L.A.'s first married same-sex couple eats wedding cake to celebrate

Gloria Allred, Robin Tyler and Diane Olson
Attorney Gloria Allred, left, passes a wedding cake to Robin Tyler, center, and her wife, Diane Olson, at a news conference in Los Angeles, after the U.S. Supreme Court issued decisions on California’s Proposition 8 and the federal Defense of Marriage Act.
(Robyn Beck / AFP/Getty Images)

The first same-sex couple permitted to be married in Los Angeles County, Robin Tyler and Diane Olson, ate a celebratory piece of white wedding cake and cheered the Supreme Court decision that paved the way for gay marriages in California to resume.

“It’s like being married all over again,” Tyler said, clutching the cake decorated with a figurine of two women on top.

The couple spoke to the media at a news conference Wednesday morning at attorney Gloria Allred’s office.

For Tyler and Olson, the battle for same-sex marriage in California has been many years in the making.


In 2004, Allred announced she would file a lawsuit on behalf of Tyler and Olson to challenge California’s ban on same-sex marriage, Allred explained. Because they were first to challenge the ban, Tyler and Olson were the first to be married in 2008 when the California Supreme Court found the ban unconstitutional.

Tyler and Olson’s marriage remained valid in spite of the later passage of Proposition 8, which banned marriages unless they were between a man and a woman, but Tyler expressed gratitude that all same-sex couples in California probably now will have the same opportunity.

Tyler stressed she hopes other states will follow.

She said Wednesday’s Proposition 8 ruling, in addition to the strikedown of a key part of the Defense of Marriage Act, should serve as the impetus for further work toward establishing the right to same-sex marriage nationwide.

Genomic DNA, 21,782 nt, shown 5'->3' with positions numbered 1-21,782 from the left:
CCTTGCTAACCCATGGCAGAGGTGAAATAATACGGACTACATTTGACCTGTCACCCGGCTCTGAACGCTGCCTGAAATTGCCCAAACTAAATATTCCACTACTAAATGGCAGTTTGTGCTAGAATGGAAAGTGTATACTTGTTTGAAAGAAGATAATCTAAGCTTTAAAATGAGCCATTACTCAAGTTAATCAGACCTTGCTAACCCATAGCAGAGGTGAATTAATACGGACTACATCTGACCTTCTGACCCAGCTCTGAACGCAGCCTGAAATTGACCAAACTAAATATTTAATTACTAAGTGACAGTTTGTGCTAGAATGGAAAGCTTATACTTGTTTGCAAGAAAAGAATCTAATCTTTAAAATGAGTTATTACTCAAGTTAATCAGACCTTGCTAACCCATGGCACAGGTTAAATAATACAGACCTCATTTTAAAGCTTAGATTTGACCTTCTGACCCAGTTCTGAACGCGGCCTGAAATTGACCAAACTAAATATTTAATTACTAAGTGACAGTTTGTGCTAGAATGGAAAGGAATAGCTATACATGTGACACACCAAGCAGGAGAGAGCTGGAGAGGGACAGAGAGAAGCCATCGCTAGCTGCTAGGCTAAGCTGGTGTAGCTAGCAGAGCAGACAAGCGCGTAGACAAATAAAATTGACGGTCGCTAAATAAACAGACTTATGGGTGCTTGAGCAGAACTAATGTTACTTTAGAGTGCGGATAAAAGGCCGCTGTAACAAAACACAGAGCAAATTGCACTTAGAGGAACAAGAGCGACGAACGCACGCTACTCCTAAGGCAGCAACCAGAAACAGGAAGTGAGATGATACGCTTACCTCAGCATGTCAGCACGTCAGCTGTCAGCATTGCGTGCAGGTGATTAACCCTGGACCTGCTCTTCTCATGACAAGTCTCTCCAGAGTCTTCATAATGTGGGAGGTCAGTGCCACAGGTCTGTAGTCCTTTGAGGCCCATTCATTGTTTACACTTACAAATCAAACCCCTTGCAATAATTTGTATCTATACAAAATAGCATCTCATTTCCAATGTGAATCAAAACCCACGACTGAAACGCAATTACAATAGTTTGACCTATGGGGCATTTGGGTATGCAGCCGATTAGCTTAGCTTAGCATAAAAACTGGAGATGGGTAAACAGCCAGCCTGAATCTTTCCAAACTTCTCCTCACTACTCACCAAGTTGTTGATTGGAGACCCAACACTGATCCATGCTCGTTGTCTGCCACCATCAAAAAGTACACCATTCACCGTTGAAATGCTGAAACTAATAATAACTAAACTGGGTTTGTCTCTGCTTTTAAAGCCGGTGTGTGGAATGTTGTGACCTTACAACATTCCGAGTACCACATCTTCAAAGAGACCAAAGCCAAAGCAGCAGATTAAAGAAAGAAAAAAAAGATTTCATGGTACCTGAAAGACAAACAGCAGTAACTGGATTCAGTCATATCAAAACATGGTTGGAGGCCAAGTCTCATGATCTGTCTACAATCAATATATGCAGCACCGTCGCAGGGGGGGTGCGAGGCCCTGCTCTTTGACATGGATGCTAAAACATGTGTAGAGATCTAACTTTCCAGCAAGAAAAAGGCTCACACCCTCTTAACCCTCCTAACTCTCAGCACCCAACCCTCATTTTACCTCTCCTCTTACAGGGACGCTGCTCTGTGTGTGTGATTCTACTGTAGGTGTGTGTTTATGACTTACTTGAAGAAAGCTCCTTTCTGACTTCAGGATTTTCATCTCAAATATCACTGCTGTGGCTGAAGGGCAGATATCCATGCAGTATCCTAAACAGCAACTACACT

“Justice is not about ‘just us,’ ” Tyler said, explaining she wanted friends in Mississippi and Florida to have the same rights to marry as she and Olson had. “I wish that the Prop. 8 decision had been a wider decision and that it had included all of the other states in the 9th Circuit.”

Allred called the rulings “important steps forward” for same-sex couples, but said she believed much remains to be done.

In particular, Allred called for an amendment of the state’s Family Code to define marriage as between “two unmarried persons who are not otherwise disqualified, or capable of consenting to and consummating marriage.”

Tyler and Olson had been watching the actions of the Supreme Court every morning this week in anticipation of the decisions, Tyler said. When they heard the decision on DOMA on Wednesday morning, they started to cry, recalled Tyler, once again teary-eyed.

On the way to Allred’s office, she said they realized they were now going to save $2,400 every year because of changes in taxes they are required to pay on their health insurance.

Tyler and Olson will celebrate their 20th anniversary this September. Although they announced plans for divorce last year, they reconciled, Allred said. The couple held hands as Allred addressed the media Wednesday.

Following the news conference, Tyler suggested to Allred, whom she called a heroine of the gay marriage movement, that she join her and Olson in West Hollywood to celebrate.

“We’re asking you for a date now,” she said, laughing.



Kamala Harris calls for same-sex marriages to resume ‘immediately’

Prop. 8: Lt. Gov. Gavin Newsom avoids ‘vindication’ as he smiles

Prop. 8: John Roberts’ lesbian cousin ‘absolutely’ proud of ruling

Twitter: @emfoxhall

The stories shaping California

Get up to speed with our Essential California newsletter, sent six days a week.

You may occasionally receive promotional content from the Los Angeles Times.